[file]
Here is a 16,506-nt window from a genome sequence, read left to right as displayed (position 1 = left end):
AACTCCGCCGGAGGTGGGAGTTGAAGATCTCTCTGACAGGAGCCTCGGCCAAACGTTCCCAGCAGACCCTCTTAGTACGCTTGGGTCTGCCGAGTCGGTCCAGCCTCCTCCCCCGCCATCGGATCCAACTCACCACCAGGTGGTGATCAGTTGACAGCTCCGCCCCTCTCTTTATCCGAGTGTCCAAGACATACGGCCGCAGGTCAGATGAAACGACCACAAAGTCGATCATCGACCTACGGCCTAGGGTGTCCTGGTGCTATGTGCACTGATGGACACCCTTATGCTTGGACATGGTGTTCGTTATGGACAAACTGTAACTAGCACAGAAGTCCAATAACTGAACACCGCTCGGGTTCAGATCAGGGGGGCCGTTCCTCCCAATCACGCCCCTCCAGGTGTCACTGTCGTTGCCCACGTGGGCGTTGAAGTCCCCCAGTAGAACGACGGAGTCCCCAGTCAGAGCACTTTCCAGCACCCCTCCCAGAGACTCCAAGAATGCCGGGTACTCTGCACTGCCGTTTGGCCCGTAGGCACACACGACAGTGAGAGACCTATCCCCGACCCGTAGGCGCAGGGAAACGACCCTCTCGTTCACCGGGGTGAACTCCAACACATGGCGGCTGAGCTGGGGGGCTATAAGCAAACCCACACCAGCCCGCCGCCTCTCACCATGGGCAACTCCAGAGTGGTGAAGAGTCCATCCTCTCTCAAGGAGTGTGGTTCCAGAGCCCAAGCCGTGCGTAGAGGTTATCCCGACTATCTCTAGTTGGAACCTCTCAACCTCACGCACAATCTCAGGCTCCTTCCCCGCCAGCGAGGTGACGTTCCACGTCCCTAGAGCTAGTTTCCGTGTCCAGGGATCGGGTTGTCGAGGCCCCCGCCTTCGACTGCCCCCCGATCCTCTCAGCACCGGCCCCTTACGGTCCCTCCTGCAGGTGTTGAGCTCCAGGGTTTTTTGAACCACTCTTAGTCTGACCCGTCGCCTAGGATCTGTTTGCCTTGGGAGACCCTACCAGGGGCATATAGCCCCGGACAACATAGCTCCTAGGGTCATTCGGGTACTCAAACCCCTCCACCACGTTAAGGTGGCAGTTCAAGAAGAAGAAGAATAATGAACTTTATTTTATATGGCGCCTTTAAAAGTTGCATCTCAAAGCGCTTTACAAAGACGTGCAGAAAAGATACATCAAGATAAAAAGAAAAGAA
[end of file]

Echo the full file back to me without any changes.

Here is a 16,506-nt window from a genome sequence, read left to right as displayed (position 1 = left end):
AACTCCGCCGGAGGTGGGAGTTGAAGATCTCTCTGACAGGAGCCTCGGCCAAACGTTCCCAGCAGACCCTCTTAGTACGCTTGGGTCTGCCGAGTCGGTCCAGCCTCCTCCCCCGCCATCGGATCCAACTCACCACCAGGTGGTGATCAGTTGACAGCTCCGCCCCTCTCTTTATCCGAGTGTCCAAGACATACGGCCGCAGGTCAGATGAAACGACCACAAAGTCGATCATCGACCTACGGCCTAGGGTGTCCTGGTGCTATGTGCACTGATGGACACCCTTATGCTTGGACATGGTGTTCGTTATGGACAAACTGTAACTAGCACAGAAGTCCAATAACTGAACACCGCTCGGGTTCAGATCAGGGGGGCCGTTCCTCCCAATCACGCCCCTCCAGGTGTCACTGTCGTTGCCCACGTGGGCGTTGAAGTCCCCCAGTAGAACGACGGAGTCCCCAGTCAGAGCACTTTCCAGCACCCCTCCCAGAGACTCCAAGAATGCCGGGTACTCTGCACTGCCGTTTGGCCCGTAGGCACACACGACAGTGAGAGACCTATCCCCGACCCGTAGGCGCAGGGAAACGACCCTCTCGTTCACCGGGGTGAACTCCAACACATGGCGGCTGAGCTGGGGGGCTATAAGCAAACCCACACCAGCCCGCCGCCTCTCACCATGGGCAACTCCAGAGTGGTGAAGAGTCCATCCTCTCTCAAGGAGTGTGGTTCCAGAGCCCAAGCCGTGCGTAGAGGTTATCCCGACTATCTCTAGTTGGAACCTCTCAACCTCACGCACAATCTCAGGCTCCTTCCCCGCCAGCGAGGTGACGTTCCACGTCCCTAGAGCTAGTTTCCGTGTCCAGGGATCGGGTTGTCGAGGCCCCCGCCTTCGACTGCCCCCCGATCCTCTCAGCACCGGCCCCTTACGGTCCCTCCTGCAGGTGTTGAGCTCCAGGGTTTTTTGAACCACTCTTAGTCTGACCCGTCGCCTAGGATCTGTTTGCCTTGGGAGACCCTACCAGGGGCATATAGCCCCGGACAACATAGCTCCTAGGGTCATTCGGGTACTCAAACCCCTCCACCACGTTAAGGTGGCAGTTCAAGAAGAAGAAGAATAATGAACTTTATTTTATATGGCGCCTTTAAAAGTTGCATCTCAAAGCGCTTTACAAAGACGTGCAGAAAAGATACATCAAGATAAAAAGAAAAGAA